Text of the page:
THREE weeks ago (Reflecting on AIDS August 19, Why would Anyone Stop Taking ARVs) we reflected on why anyone taking ARVs would want to stop taking them, knowing full well what the benefits of HIV treatment are. A couple of days after publication, I received a moving response from Dorcas N Chewe of Ndola. The response was a deeply personal testimony, so deep and so personal that when I wrote back seeking her permission to share the testimony, I fully expected her to decline or at least seek to remain anonymous.

Here's what she said to my request to share her testimony:

"Firstly, thank you very much for reading my story. Doctor I am at liberty to tell anybody my story at any given time. To me it's like I have lived with this huge challenge of handling my HIV+ status and that of my children. Imagine doc, most individuals cannot handle such challenges as a person; in my case I have sort of managed, but still with the guilty conscience as I mentioned. I have been strong not for myself but for my boys, and people and family have appreciated the way I have handled this issue.

"Doctor you are welcome sharing my story in your column or interacting with me at any time. I have nothing to fear because, as a family we have been on ZNBC TV Kitwe. Muvi have done a documentary yet to find sponsors to make it be viewed. We are a living example in our community.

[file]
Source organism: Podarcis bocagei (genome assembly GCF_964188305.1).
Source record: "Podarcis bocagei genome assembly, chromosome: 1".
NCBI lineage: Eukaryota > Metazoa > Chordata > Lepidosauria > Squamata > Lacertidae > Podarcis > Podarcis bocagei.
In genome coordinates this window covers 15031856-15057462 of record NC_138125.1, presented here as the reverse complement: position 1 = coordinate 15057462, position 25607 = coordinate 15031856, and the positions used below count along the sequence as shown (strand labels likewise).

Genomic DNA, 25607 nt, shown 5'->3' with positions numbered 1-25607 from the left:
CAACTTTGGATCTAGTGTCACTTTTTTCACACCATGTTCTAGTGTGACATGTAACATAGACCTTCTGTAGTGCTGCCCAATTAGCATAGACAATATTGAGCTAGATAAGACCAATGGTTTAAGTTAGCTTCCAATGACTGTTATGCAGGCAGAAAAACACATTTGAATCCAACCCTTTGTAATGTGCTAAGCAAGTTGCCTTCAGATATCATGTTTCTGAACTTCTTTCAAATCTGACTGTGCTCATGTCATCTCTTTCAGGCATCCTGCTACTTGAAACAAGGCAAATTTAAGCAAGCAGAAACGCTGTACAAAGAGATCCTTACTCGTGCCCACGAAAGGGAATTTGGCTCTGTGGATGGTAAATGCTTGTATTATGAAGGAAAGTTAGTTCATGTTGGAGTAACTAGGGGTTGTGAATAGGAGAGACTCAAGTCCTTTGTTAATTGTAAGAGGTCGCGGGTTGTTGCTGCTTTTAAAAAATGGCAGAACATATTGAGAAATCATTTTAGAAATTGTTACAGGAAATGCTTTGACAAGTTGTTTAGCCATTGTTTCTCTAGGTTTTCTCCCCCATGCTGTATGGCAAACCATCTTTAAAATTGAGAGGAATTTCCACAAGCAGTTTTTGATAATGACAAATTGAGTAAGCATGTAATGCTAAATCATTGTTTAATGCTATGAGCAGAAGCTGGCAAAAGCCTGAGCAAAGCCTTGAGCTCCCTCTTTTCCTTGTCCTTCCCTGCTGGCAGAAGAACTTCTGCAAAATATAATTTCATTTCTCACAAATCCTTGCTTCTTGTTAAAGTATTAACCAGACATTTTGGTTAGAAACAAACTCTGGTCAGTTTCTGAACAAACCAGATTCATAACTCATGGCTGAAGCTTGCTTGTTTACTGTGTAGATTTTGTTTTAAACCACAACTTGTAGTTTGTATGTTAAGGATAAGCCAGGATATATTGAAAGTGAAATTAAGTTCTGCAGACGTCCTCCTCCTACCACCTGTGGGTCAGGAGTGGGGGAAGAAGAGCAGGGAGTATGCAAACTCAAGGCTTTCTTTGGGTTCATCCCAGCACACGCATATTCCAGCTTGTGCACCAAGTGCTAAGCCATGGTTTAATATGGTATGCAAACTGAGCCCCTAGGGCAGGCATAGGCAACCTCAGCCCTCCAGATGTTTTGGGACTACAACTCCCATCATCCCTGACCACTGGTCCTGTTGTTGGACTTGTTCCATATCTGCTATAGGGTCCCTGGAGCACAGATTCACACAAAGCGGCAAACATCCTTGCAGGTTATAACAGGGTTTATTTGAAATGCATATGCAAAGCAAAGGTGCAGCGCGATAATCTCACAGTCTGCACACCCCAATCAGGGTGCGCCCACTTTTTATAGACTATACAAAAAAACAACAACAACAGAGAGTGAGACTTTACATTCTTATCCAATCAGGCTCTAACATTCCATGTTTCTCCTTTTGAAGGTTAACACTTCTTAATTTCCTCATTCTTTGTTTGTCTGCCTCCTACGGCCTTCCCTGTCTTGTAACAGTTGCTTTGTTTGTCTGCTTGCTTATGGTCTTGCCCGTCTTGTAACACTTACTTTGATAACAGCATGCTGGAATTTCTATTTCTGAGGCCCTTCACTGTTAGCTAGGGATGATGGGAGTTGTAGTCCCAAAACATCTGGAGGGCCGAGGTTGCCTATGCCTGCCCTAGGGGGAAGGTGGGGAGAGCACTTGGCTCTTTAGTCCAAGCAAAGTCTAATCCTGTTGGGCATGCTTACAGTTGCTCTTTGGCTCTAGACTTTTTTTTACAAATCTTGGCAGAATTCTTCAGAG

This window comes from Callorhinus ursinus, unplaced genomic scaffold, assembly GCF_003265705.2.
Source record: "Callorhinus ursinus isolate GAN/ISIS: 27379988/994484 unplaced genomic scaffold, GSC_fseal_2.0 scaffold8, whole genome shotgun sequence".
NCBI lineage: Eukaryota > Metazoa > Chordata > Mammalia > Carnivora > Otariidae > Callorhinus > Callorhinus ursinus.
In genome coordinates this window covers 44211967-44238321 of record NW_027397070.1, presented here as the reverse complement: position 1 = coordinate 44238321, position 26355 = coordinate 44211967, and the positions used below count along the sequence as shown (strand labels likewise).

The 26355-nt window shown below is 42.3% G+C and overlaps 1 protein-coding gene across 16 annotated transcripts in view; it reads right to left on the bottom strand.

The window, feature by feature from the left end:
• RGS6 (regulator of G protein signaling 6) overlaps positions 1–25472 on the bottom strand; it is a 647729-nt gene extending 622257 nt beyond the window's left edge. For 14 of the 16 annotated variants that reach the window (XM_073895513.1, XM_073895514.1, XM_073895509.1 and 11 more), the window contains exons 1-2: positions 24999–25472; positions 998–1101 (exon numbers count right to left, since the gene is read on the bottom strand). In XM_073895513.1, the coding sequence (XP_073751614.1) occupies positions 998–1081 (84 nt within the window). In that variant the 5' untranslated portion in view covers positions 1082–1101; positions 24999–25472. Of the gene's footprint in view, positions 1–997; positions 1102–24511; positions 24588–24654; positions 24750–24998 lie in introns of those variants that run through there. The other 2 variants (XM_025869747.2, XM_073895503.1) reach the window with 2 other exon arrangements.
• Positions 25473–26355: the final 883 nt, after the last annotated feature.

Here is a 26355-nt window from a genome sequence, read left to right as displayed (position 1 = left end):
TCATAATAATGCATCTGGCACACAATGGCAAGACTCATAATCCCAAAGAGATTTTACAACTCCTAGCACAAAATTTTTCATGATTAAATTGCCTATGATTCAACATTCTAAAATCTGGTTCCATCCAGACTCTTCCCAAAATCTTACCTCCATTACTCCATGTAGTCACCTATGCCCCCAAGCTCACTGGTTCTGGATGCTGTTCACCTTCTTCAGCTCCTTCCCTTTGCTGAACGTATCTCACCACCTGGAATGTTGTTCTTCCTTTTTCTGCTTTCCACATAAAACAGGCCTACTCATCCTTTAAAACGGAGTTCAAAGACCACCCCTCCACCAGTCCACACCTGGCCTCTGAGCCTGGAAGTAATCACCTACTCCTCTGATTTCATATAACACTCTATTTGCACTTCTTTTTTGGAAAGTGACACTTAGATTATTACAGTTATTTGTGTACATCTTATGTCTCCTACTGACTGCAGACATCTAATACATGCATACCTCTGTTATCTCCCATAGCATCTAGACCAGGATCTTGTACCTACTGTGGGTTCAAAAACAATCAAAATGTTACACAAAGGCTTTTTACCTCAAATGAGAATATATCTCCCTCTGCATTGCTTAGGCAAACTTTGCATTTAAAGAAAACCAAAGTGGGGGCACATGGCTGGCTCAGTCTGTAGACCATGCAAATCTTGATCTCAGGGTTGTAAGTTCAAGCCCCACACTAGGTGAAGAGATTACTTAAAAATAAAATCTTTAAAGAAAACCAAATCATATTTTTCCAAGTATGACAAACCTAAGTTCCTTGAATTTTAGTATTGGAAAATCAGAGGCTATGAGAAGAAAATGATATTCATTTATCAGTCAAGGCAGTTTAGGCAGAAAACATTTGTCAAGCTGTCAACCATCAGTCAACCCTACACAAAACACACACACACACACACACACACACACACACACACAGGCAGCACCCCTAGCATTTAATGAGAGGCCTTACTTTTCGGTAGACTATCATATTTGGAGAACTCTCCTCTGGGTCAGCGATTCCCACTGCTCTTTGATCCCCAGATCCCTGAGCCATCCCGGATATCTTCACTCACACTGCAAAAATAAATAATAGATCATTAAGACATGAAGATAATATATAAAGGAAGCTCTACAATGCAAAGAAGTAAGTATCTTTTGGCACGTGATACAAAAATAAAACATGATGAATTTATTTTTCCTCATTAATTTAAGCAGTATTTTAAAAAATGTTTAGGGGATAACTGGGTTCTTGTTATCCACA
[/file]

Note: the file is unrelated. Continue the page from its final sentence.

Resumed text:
"As a mother, I feel there are many of our children born that time around, who get sick and just die suddenly due to viral load of the same virus. As you are aware, there are slow and faster progressors."

In response to the article of August 19, Dorcas N Chewe told the story of her journey in life as related to the question "Why would anyone STOP taking ARVs?" Hers is a story of not just individual but family unity, courage and leadership in responding to HIV infections.

Here is how she tells it:

"By the way doctor, why would anyone stop taking ARVs? Doctor, some serious research needs to be done to find out why some decide to stop ART. I personally do not understand why somebody would opt to stop taking ARVs when in the first place she/he was counseled by experts, and the benefits were explained.

I believe there could be some serious concerns that make these individuals abandon treatment, instead of choosing life they choose death. We all know that at some point we shall die. But when there is an option to live longer, of course we must use our common sense and choose to live. It's like one decides to remove a life-supporting instrument and start gasping for life. That is suicidal, and I think we can do better to appreciate life and other stakeholder's efforts to make us live longer than to act otherwise.